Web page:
With 25 games to go, Corbin can't afford to make excuses

Feb 21 2011 - 8:07pm

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(STEVE C. WILSON/The Associated Press) Jazz coach Tyrone Corbin (center left) isn’t making any excuses about the difficult circumstances he’s inherited as a first-time NBA head coach with Utah.
(STEVE C. WILSON/The Associated Press) Jazz coach Tyrone Corbin (center left) isn’t making any excuses about the difficult circumstances he’s inherited as a first-time NBA head coach with Utah.

SALT LAKE CITY -- Tyrone Corbin has the job he's always wanted: NBA head coach.

At this point, how he got it doesn't matter. It's his and with 25 games left in the regular season, Corbin can't afford to make excuses for himself or his Utah Jazz team.

Utah is currently tied for the eighth and final playoff spot in the Western Conference, but has dropped three in a row and six of its last eight games.

The Jazz visit the Dallas Mavericks on Wednesday, then travel to Indiana on Friday and Detroit on Saturday.

When they finally do return home, they'll play host to the defending Eastern Conference champion Boston Celtics on Feb. 28.

"It keeps coming," Corbin said. "Nobody's going to give you a break. The schedule is what it is. So we have to keep working at it."

The 48-year-old former Jazzman was promoted to head coach on Feb. 10, hours after Hall of Famer Jerry Sloan and No. 1 assistant Phil Johnson abruptly resigned their positions.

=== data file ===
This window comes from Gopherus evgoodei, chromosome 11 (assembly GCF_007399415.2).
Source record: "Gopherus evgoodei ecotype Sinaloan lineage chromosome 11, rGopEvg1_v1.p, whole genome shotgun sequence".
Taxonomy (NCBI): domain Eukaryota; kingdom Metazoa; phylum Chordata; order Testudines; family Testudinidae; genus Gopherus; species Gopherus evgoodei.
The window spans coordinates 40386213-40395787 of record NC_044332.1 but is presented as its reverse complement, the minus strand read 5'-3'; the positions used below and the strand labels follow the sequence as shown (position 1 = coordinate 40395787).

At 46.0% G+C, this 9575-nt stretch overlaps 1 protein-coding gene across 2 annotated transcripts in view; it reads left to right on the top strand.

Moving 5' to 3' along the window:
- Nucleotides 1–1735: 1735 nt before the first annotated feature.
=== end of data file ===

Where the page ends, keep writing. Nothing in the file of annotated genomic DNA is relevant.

After playing for Sloan, then serving as an assistant for more than six season, Corbin was a logical choice to take over. And the Jazz ownership gave him full support by refusing to put an "interim" tag in front of his new title.

"He's called coach, not interim," Jazz general manager Kevin O'Connor said rather emphatically.

Now 0-3 in this first three games, but with the support of the organization and his players, Corbin used the All-Star break to catch his breath and get focused on the final stretch before the playoffs.

"I'm still happy to be in the position and I think this team's happy to have me here," Corbin said. "We'll continue to work and we'll get better as time goes. We haven't had much practice time. But we'll continue to work."

Since taking over for Sloan, Corbin has seen the Jazz lose twice to the Phoenix Suns and once to the Golden State Warriors.

All three games seemed to be winnable, but the Jazz executed poorly in the fourth quarter each time.

After the Golden State game, the team split up for the All-Star break. Star point guard Deron Williams took his achy wrist and went to Los Angeles to play for the Western Conference squad.

While in L.A., Williams told reporters his wrist needs a month of rest in order to fully heal. Since that's not an option, he said he would continue to play and deal with whatever pain comes his way.

Corbin said he was happy Williams had the opportunity to play in his second All-Star game, but selfishly wished he would have skipped the game.

Williams played 18 minutes on Sunday, notching five points and eight assists for the West, which won 148-143.

Meanwhile, back in Jazzland, players were recouping and regrouping after a hectic few weeks.

Raja Bell, Andrei Kirilenko and Mehmet Okur missed time because of injuries before the break, leaving the Jazz with only nine available players.

Forward Paul Millsap said the break was all about relaxing minds and bodies in preparation for the final 25 games.

"We'll be fine for the rest of the season," he said.

Millsap said Corbin has the backing of the team.

"Ty's going to give us confidence," he said. "He's going to give everybody out there a chance. He's going to build their confidence up. He's going to let you play. That's the great thing about him."

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